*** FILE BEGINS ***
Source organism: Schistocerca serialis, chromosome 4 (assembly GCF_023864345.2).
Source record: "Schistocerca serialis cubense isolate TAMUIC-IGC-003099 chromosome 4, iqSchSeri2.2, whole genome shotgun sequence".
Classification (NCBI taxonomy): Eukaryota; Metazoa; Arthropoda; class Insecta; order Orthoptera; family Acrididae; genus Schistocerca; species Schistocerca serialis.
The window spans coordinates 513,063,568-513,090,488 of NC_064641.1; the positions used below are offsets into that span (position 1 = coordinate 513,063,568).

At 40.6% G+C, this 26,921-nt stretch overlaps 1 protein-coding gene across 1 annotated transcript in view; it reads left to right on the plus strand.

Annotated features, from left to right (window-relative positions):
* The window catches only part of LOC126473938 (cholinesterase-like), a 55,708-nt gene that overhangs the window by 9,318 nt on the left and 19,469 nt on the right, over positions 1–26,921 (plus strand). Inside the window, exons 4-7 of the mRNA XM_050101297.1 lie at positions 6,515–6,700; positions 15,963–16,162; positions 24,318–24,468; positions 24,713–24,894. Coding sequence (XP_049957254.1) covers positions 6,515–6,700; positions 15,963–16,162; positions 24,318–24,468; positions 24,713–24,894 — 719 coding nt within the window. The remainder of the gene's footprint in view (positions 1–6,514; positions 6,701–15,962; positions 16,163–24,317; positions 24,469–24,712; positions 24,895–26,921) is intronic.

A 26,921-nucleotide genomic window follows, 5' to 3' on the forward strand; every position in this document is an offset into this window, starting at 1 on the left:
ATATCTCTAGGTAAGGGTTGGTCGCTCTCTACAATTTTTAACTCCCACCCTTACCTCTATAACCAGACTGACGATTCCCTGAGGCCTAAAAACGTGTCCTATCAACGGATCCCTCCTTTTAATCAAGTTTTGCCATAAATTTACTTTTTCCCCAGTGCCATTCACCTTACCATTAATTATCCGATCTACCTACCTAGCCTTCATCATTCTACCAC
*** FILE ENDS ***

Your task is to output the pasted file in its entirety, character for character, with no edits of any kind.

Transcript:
Source organism: Schistocerca serialis, chromosome 4 (assembly GCF_023864345.2).
Source record: "Schistocerca serialis cubense isolate TAMUIC-IGC-003099 chromosome 4, iqSchSeri2.2, whole genome shotgun sequence".
Classification (NCBI taxonomy): Eukaryota; Metazoa; Arthropoda; class Insecta; order Orthoptera; family Acrididae; genus Schistocerca; species Schistocerca serialis.
The window spans coordinates 513,063,568-513,090,488 of NC_064641.1; the positions used below are offsets into that span (position 1 = coordinate 513,063,568).

At 40.6% G+C, this 26,921-nt stretch overlaps 1 protein-coding gene across 1 annotated transcript in view; it reads left to right on the plus strand.

Annotated features, from left to right (window-relative positions):
* The window catches only part of LOC126473938 (cholinesterase-like), a 55,708-nt gene that overhangs the window by 9,318 nt on the left and 19,469 nt on the right, over positions 1–26,921 (plus strand). Inside the window, exons 4-7 of the mRNA XM_050101297.1 lie at positions 6,515–6,700; positions 15,963–16,162; positions 24,318–24,468; positions 24,713–24,894. Coding sequence (XP_049957254.1) covers positions 6,515–6,700; positions 15,963–16,162; positions 24,318–24,468; positions 24,713–24,894 — 719 coding nt within the window. The remainder of the gene's footprint in view (positions 1–6,514; positions 6,701–15,962; positions 16,163–24,317; positions 24,469–24,712; positions 24,895–26,921) is intronic.

A 26,921-nucleotide genomic window follows, 5' to 3' on the forward strand; every position in this document is an offset into this window, starting at 1 on the left:
ATATCTCTAGGTAAGGGTTGGTCGCTCTCTACAATTTTTAACTCCCACCCTTACCTCTATAACCAGACTGACGATTCCCTGAGGCCTAAAAACGTGTCCTATCAACGGATCCCTCCTTTTAATCAAGTTTTGCCATAAATTTACTTTTTCCCCAGTGCCATTCACCTTACCATTAATTATCCGATCTACCTACCTAGCCTTCATCATTCTACCAC